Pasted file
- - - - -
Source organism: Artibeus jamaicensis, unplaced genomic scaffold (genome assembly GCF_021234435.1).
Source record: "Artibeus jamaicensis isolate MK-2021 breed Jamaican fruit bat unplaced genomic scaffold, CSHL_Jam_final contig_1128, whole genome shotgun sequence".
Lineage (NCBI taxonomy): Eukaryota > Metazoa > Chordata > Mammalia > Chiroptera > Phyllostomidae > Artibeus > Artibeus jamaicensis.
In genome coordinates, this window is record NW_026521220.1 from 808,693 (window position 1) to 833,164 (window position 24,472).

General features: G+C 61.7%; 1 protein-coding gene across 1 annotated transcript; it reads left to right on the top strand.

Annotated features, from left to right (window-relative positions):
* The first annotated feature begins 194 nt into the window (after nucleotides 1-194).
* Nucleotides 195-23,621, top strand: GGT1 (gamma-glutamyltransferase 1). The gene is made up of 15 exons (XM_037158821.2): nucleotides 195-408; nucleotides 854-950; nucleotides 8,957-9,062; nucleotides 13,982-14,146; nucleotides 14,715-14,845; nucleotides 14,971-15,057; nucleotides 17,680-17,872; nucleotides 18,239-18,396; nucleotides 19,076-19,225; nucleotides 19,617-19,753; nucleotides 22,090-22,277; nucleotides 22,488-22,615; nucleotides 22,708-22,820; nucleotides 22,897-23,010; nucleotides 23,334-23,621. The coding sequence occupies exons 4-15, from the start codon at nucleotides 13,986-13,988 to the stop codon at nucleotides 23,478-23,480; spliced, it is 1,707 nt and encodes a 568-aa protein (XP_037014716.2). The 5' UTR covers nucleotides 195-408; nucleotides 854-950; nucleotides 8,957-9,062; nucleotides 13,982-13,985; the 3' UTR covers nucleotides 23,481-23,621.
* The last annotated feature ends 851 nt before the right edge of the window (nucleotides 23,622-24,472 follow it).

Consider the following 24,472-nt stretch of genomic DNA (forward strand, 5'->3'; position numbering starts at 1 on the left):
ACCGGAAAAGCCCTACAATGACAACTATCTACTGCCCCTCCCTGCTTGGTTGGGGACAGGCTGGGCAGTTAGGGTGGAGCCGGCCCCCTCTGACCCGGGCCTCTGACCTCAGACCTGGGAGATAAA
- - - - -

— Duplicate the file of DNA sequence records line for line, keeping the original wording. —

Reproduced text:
Source organism: Artibeus jamaicensis, unplaced genomic scaffold (genome assembly GCF_021234435.1).
Source record: "Artibeus jamaicensis isolate MK-2021 breed Jamaican fruit bat unplaced genomic scaffold, CSHL_Jam_final contig_1128, whole genome shotgun sequence".
Lineage (NCBI taxonomy): Eukaryota > Metazoa > Chordata > Mammalia > Chiroptera > Phyllostomidae > Artibeus > Artibeus jamaicensis.
In genome coordinates, this window is record NW_026521220.1 from 808,693 (window position 1) to 833,164 (window position 24,472).

General features: G+C 61.7%; 1 protein-coding gene across 1 annotated transcript; it reads left to right on the top strand.

Annotated features, from left to right (window-relative positions):
* The first annotated feature begins 194 nt into the window (after nucleotides 1-194).
* Nucleotides 195-23,621, top strand: GGT1 (gamma-glutamyltransferase 1). The gene is made up of 15 exons (XM_037158821.2): nucleotides 195-408; nucleotides 854-950; nucleotides 8,957-9,062; nucleotides 13,982-14,146; nucleotides 14,715-14,845; nucleotides 14,971-15,057; nucleotides 17,680-17,872; nucleotides 18,239-18,396; nucleotides 19,076-19,225; nucleotides 19,617-19,753; nucleotides 22,090-22,277; nucleotides 22,488-22,615; nucleotides 22,708-22,820; nucleotides 22,897-23,010; nucleotides 23,334-23,621. The coding sequence occupies exons 4-15, from the start codon at nucleotides 13,986-13,988 to the stop codon at nucleotides 23,478-23,480; spliced, it is 1,707 nt and encodes a 568-aa protein (XP_037014716.2). The 5' UTR covers nucleotides 195-408; nucleotides 854-950; nucleotides 8,957-9,062; nucleotides 13,982-13,985; the 3' UTR covers nucleotides 23,481-23,621.
* The last annotated feature ends 851 nt before the right edge of the window (nucleotides 23,622-24,472 follow it).

Consider the following 24,472-nt stretch of genomic DNA (forward strand, 5'->3'; position numbering starts at 1 on the left):
ACCGGAAAAGCCCTACAATGACAACTATCTACTGCCCCTCCCTGCTTGGTTGGGGACAGGCTGGGCAGTTAGGGTGGAGCCGGCCCCCTCTGACCCGGGCCTCTGACCTCAGACCTGGGAGATAAA